In 1956, Chuck released a song called “You Can’t Catch Me”. Lennon’s song boasts a similar vocal melody and a set of lyrics (“Here come old flattop, he come goovin’ up slowly” to “Here come a flattop, he was movin’ up with me”). The similarity ends there – Berry’s song is about driving quickly whereas Lennon’s is about something called ‘toe-jam football’ and some guy with feet below his knees. But it was enough to snag the ear of music publisher Morris Levy, who owned the rights to Berry’s song and promptly launched an infringement lawsuit against Lennon. Read more…
Someone once asked me if I’d take a thousandth of this project to explain Einstein’s theory of relativity in plain, common-sense layman-speak. I replied that this had been done on numerous occasions, in fact I think they even tried to do it in an Archie comic once. And besides, isn’t poor Al Einstein getting a little pigeon-holed by that equation? He contributed a lot more to the world than E=mc2 and receiving the honor of having Walter Matthau play him in a film.
No, this isn’t a ham-fisted segue into an article about Australian comedian and Young Einstein star Yahoo Serious, though I will tuck that topic into my back pocket for possible later use. Albert Einstein was the father of quantum theory, the great-uncle of particle theory, and third cousin several times removed of the Manhattan Project that ended World War II.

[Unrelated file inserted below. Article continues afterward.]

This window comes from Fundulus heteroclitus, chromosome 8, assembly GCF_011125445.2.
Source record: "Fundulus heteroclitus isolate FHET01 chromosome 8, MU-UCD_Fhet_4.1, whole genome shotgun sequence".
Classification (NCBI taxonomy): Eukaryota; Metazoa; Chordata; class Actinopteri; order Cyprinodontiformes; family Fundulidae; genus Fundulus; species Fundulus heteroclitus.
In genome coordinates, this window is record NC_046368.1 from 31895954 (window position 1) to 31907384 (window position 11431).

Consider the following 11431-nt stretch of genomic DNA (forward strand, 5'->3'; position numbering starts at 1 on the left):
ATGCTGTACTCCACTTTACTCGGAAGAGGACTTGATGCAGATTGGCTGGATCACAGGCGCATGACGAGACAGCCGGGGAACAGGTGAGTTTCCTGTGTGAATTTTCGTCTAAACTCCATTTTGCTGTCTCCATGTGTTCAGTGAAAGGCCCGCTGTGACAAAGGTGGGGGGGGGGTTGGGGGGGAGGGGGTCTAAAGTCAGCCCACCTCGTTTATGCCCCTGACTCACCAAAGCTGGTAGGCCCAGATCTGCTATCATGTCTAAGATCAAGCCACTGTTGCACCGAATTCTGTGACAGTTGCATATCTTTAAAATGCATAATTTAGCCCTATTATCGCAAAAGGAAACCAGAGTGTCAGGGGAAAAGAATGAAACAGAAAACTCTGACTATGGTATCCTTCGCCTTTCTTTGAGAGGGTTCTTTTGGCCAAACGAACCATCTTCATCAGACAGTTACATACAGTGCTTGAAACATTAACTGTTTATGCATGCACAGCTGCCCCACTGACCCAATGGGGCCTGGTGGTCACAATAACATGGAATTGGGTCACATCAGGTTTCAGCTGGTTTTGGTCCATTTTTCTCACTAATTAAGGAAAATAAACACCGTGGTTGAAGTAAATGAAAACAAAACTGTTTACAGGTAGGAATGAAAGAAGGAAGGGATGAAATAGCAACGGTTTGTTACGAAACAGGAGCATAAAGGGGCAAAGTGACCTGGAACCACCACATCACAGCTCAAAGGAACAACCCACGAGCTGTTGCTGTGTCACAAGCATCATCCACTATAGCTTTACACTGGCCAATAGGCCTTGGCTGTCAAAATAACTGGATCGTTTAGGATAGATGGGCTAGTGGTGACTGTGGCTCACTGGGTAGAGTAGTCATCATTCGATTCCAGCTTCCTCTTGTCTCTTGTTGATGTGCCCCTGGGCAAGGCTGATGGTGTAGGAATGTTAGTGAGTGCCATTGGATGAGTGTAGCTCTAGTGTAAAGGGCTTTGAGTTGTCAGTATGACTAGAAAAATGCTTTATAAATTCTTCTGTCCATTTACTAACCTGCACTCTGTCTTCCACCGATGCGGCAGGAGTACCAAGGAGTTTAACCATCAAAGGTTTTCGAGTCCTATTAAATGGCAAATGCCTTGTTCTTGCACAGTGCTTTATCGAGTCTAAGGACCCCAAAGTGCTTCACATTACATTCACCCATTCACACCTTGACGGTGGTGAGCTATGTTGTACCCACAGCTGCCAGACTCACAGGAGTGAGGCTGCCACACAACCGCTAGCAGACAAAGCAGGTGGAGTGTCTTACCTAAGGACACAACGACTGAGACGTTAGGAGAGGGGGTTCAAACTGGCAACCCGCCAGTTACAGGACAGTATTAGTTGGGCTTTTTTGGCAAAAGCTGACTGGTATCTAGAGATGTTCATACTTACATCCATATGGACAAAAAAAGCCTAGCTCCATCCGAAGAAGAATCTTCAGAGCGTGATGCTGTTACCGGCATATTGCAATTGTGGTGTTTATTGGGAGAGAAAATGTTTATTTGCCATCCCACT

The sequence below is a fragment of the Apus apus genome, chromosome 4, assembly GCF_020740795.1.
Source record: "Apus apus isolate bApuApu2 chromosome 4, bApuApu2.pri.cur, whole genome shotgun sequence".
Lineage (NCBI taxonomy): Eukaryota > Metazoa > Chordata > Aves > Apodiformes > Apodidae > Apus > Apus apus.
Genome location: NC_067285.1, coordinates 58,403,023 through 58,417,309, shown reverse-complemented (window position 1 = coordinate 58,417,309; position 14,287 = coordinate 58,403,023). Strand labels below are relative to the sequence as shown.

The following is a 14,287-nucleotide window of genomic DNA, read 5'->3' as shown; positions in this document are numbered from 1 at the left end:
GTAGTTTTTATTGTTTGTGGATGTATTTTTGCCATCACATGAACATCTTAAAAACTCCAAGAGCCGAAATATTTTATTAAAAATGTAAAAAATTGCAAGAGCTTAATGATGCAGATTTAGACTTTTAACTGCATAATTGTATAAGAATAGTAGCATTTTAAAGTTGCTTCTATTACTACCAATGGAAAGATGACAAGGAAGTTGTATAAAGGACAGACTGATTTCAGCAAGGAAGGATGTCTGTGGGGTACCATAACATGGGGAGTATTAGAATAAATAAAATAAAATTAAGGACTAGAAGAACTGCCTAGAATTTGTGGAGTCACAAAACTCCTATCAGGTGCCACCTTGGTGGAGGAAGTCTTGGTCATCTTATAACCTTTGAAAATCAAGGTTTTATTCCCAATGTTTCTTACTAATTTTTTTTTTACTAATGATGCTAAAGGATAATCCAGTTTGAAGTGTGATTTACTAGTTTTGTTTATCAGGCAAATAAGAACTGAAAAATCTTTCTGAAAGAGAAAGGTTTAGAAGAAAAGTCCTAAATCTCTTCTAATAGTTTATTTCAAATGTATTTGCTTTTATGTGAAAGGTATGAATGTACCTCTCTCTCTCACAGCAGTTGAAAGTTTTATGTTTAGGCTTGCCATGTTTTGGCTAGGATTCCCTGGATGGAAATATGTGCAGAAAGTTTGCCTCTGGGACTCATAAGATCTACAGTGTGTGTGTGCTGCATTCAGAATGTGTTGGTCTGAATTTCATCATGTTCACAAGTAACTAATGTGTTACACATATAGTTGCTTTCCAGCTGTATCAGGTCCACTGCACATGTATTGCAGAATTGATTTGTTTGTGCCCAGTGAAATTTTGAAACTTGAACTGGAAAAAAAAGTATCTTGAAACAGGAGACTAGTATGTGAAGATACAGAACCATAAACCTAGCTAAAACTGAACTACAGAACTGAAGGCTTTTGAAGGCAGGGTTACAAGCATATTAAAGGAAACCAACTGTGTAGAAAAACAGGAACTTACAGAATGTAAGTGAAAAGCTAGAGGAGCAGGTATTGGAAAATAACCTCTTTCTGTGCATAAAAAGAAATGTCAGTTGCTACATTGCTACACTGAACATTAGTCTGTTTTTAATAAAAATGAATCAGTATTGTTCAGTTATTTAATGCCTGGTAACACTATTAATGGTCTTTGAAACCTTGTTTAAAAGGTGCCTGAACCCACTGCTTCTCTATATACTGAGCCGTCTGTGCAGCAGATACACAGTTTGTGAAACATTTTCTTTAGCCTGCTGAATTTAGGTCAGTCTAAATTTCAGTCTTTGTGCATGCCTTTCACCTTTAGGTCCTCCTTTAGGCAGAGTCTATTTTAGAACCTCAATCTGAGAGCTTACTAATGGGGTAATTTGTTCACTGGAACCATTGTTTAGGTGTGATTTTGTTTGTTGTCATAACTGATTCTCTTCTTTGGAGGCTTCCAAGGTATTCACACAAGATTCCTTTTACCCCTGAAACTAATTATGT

But there’s more to the Einstein pickle-tray than the big ol’ Kosher dills of scientific genius that everyone knows about. That’s what I want to poke at with my typing fingers today – the other Einsteineries.
For one thing, Einstein invented a fridge.
The Einstein Refrigerator has no moving parts, operates at a constant pressure, and requires only a heat source to help it do its thing. He came up with this along with his former student, Leó Szilárd, in 1925 after reading a report of a family that was killed when a seal on their fridge broke, poisoning them with toxic fumes. I’m not going to get into the science of the thing, as I’d rather not completely alienate the short-attention-spanned read-while-they-poop demographic, but suffice it to say, a solar panel would be enough to keep this thing chilling your Bud Lite from here to the Super Bowl. Read more…
Yoko Ono has been called many things: an artist, a philanthropist, the anti-Beatle, and several terms I don’t care to use in mixed company, unless I’m dealing with traffic. I never bought into the Dragon-Lady angle. It’s a cop-out to say that she broke up the Beatles, when clearly the reasons behind their demise were far more layered and complex.
Mostly it had to do with Ringo’s 1969 ‘stache.
I will say this. Yoko is a terrible singer. I know, I know… “art”. But forget it, her singing voice is simply not aesthetically pleasing to my ears. We used to flip Lennon 45’s over and play the Yoko songs on 33 1/3 RPM so that she sounded more demonic and less… shrieky.
Rather than pen a thousand-word diatribe about why John should not have insisted on including her in his musical exploits, I’m going to take a more positive approach and try to learn about the lady. She is notoriously generous, caretaker of my favorite corner of Central Park, and hosts one of the most fantastical Twitter feeds you’ll ever read.
And she had a life before she met John Lennon. Read more…